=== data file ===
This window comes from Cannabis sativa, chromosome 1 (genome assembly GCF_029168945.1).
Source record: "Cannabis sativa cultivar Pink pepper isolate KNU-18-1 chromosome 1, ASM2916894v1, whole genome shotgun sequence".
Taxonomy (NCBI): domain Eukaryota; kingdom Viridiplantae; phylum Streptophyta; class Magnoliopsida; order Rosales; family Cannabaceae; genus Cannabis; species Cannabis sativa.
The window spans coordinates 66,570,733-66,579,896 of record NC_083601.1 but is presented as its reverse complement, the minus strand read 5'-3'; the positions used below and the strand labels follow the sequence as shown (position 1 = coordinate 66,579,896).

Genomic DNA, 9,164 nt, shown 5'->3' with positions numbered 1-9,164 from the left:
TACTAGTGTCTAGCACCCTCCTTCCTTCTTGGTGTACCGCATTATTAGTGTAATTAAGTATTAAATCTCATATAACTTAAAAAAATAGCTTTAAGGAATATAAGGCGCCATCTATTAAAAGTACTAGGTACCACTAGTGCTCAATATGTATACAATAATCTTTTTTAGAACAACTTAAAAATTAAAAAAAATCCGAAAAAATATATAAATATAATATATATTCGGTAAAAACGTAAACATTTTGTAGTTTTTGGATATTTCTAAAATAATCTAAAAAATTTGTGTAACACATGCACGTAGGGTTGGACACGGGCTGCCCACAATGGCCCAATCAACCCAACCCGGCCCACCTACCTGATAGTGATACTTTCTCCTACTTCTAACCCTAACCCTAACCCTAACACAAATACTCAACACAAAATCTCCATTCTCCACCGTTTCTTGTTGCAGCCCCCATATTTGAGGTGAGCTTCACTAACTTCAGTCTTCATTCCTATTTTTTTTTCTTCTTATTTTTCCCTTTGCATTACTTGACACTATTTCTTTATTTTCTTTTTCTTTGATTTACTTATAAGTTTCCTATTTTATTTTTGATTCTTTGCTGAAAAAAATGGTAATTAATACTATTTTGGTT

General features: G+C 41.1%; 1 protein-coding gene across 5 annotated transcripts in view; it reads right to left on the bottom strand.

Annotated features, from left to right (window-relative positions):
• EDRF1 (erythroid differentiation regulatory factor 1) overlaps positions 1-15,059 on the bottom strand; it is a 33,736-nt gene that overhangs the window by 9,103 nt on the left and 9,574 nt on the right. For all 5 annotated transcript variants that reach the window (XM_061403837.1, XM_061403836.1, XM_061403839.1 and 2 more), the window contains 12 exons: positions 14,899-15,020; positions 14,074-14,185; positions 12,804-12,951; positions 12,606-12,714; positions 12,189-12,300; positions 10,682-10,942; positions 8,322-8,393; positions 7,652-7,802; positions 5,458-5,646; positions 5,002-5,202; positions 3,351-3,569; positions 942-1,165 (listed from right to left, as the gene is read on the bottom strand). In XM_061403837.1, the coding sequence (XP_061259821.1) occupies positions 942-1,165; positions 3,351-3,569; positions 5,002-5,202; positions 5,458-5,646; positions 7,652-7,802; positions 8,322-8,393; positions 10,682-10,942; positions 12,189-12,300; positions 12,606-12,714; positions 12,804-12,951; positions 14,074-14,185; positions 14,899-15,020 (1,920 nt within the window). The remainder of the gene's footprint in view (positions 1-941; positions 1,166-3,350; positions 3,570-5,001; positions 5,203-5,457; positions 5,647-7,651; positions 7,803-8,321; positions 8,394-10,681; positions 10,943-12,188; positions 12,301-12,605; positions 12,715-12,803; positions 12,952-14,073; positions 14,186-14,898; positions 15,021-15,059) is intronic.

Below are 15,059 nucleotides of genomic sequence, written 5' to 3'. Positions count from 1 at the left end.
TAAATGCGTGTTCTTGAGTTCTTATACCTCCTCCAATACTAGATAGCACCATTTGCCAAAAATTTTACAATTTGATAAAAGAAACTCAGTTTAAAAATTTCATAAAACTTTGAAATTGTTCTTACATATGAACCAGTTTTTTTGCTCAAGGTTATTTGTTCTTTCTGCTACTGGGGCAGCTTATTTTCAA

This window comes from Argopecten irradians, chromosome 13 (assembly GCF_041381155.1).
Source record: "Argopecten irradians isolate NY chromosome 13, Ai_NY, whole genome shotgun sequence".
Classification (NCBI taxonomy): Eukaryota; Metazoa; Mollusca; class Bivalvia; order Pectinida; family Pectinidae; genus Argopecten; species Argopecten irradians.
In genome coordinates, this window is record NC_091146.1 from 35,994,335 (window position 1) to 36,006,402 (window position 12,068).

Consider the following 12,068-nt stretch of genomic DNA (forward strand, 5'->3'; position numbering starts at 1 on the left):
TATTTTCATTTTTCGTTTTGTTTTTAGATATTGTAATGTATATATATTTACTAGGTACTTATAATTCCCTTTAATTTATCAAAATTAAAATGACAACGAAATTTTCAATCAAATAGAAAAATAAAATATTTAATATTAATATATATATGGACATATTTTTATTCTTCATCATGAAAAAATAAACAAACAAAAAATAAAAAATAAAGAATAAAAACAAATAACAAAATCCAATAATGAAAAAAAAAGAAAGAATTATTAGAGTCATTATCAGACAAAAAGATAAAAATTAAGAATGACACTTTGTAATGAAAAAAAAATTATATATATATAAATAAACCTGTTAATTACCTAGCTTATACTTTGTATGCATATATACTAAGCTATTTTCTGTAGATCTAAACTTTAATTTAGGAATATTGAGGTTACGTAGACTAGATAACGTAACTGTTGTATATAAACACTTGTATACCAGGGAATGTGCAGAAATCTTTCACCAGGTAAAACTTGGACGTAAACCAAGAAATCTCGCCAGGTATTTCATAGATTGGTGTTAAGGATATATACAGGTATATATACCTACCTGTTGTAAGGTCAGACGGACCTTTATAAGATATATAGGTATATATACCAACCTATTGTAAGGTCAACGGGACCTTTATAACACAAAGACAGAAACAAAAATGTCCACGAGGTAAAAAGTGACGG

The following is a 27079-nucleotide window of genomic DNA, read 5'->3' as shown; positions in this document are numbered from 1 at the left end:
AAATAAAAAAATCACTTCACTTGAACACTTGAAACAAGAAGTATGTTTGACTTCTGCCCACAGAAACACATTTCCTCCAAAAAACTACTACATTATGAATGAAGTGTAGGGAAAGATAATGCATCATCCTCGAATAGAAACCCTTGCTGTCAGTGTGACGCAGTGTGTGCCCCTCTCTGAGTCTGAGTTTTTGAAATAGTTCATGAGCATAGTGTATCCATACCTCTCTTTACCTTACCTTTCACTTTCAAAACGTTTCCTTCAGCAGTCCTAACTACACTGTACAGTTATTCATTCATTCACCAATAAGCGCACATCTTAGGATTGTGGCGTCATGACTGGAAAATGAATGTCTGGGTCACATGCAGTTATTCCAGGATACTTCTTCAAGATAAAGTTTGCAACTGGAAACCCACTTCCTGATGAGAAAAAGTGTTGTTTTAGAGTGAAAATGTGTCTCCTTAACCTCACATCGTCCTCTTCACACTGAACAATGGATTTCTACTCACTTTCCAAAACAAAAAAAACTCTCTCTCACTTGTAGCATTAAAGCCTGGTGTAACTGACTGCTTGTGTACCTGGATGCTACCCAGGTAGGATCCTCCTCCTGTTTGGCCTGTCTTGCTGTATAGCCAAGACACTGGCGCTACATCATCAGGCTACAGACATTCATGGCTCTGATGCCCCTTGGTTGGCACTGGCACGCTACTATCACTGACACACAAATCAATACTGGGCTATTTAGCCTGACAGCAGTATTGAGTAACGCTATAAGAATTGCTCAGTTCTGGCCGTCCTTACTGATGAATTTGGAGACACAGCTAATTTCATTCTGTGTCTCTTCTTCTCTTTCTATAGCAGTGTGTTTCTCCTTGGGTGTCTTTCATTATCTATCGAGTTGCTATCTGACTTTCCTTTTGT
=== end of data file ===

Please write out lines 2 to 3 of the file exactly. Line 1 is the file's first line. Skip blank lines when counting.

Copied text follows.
Source record: "Cannabis sativa cultivar Pink pepper isolate KNU-18-1 chromosome 1, ASM2916894v1, whole genome shotgun sequence".
Taxonomy (NCBI): domain Eukaryota; kingdom Viridiplantae; phylum Streptophyta; class Magnoliopsida; order Rosales; family Cannabaceae; genus Cannabis; species Cannabis sativa.